THE AOL STORY Q-Link Projects
In 1984 I was hired at Intech Computer Systems of Reston (a Division of Seiko Computers) as Art Director — marketing their initial entry into the PC market. In the summer of 1985 Intech decided to relocate to Texas, and several of the local employees unwilling to make the move left the company, myself included. The executive assistant from our marketing department went to help a small start-up company called Quantum Computer Services. Quantum was developing a computer telecommunications service for owners of Commodore 64s and 128s: a service that included online chat rooms, software download areas and even an online shopping area. This company — with just a handful of people, including a very young Steve Case — went on to become America Online … AOL.

Through my relationship with that executive assistant from Intech, I was asked to do freelance work creating marketing and promotional products for Quantum and their "Q-Link" online service. (It would have been nice to have been offered a full-time job and stock options at the beginning, but who knows if I would have been smart enough to accept!) From early 1986 until late 1988 I was responsible for most of the graphics work done for Quantum, including an award-winning newsletter/scheduling guide which grew rapidly from a single page, two-color calendar to a 40-page full-color booklet. You can view some of this material by clicking on the links at right.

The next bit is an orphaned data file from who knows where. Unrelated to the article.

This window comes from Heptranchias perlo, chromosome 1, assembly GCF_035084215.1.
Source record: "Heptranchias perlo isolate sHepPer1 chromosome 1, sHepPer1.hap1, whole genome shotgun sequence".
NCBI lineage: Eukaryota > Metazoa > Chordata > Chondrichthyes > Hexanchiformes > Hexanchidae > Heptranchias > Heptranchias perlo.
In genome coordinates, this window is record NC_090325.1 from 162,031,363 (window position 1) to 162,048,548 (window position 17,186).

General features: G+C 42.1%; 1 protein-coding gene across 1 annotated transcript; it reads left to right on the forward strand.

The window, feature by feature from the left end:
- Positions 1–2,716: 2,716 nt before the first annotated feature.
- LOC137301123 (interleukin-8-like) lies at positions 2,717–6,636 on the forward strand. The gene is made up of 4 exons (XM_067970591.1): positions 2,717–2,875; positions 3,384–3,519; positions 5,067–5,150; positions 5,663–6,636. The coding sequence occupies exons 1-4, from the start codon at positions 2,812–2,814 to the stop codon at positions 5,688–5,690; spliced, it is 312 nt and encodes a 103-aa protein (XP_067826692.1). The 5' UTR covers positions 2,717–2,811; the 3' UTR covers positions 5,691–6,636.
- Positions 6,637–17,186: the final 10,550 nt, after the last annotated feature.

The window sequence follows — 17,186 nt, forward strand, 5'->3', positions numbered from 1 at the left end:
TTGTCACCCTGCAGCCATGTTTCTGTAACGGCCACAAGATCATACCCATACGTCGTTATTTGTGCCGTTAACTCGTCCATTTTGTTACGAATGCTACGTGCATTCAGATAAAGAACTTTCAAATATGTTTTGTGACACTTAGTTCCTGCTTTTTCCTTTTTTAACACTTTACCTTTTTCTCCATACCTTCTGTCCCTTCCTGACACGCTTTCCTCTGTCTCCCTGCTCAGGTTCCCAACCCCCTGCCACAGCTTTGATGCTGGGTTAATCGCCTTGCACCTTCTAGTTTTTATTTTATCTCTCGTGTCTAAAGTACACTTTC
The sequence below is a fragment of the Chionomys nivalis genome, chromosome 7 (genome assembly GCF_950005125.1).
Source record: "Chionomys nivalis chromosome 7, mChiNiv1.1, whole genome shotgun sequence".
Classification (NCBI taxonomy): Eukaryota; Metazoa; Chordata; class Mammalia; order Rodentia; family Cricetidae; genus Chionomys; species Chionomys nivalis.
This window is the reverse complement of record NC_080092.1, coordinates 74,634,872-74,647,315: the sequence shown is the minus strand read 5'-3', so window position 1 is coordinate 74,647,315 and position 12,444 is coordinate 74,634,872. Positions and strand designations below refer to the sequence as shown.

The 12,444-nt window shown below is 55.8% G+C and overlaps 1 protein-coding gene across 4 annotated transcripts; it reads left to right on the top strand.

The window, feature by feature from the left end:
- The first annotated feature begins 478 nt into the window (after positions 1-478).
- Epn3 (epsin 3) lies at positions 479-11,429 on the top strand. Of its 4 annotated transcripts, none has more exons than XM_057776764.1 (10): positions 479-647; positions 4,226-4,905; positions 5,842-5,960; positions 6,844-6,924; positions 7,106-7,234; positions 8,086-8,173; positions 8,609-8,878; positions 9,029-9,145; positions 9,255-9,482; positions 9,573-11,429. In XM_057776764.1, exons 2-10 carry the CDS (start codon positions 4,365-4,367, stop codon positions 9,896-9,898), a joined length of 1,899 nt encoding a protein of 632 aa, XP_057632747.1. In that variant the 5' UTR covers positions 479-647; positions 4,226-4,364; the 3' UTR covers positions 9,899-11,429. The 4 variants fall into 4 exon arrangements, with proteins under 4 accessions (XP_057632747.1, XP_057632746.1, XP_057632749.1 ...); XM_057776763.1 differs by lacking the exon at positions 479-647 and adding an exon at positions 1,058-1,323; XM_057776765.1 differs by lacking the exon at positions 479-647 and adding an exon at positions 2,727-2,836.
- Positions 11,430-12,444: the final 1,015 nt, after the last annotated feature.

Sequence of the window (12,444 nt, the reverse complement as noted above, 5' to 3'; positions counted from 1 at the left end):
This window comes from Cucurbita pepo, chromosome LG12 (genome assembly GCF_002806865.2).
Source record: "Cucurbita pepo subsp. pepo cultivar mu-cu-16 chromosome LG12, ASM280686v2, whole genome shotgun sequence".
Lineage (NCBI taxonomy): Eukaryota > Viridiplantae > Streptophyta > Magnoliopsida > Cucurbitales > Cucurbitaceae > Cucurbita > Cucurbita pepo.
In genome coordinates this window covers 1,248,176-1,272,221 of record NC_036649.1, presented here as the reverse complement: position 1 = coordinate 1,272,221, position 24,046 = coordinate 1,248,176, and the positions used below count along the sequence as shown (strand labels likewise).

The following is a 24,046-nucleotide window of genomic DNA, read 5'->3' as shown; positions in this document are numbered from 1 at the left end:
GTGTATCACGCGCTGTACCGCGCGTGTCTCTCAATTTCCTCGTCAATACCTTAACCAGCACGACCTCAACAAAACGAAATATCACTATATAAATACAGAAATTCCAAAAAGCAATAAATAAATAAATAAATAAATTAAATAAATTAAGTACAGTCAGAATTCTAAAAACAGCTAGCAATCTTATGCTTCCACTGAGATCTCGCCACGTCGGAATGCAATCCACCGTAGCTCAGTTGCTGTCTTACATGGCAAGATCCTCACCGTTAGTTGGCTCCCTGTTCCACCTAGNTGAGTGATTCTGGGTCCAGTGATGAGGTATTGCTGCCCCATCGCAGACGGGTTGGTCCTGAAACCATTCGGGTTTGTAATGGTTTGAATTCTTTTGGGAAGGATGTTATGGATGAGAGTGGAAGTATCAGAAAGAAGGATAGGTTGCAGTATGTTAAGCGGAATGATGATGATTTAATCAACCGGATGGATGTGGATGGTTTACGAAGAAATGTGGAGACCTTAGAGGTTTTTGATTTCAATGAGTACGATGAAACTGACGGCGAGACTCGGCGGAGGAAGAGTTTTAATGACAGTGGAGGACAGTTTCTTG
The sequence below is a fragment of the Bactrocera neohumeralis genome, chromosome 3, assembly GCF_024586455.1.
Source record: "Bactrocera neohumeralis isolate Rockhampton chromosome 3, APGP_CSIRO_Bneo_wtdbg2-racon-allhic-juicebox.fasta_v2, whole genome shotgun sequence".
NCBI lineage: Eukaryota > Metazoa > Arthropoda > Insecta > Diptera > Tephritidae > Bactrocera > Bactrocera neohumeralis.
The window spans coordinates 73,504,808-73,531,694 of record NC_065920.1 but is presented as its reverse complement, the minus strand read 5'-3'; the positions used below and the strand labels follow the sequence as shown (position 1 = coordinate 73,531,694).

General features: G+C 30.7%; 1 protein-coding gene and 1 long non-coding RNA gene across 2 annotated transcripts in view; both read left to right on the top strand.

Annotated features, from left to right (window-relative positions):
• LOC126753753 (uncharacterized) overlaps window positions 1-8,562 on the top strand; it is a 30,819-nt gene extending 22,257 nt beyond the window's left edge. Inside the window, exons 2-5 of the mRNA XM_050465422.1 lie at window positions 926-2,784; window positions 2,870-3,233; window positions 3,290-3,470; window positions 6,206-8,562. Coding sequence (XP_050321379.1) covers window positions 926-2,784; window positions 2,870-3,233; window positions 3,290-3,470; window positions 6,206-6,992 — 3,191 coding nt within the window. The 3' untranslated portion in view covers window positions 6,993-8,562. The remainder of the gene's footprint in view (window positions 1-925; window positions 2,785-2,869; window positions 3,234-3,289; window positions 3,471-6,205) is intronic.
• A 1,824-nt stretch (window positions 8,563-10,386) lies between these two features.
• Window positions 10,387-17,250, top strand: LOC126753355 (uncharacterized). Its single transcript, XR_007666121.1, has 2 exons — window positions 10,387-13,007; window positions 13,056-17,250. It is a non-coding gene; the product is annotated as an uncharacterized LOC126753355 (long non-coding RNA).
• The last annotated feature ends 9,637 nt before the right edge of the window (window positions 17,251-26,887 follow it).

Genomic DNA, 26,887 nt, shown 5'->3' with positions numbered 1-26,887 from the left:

Unprecedented growth and success (and the addition of Apple computer compatibility) eventually dictated that Quantum switch to an ad agency for their graphics work. The market plan was to expand the service to all computer users including Amiga and IBM machines. The rest, as they say, is history.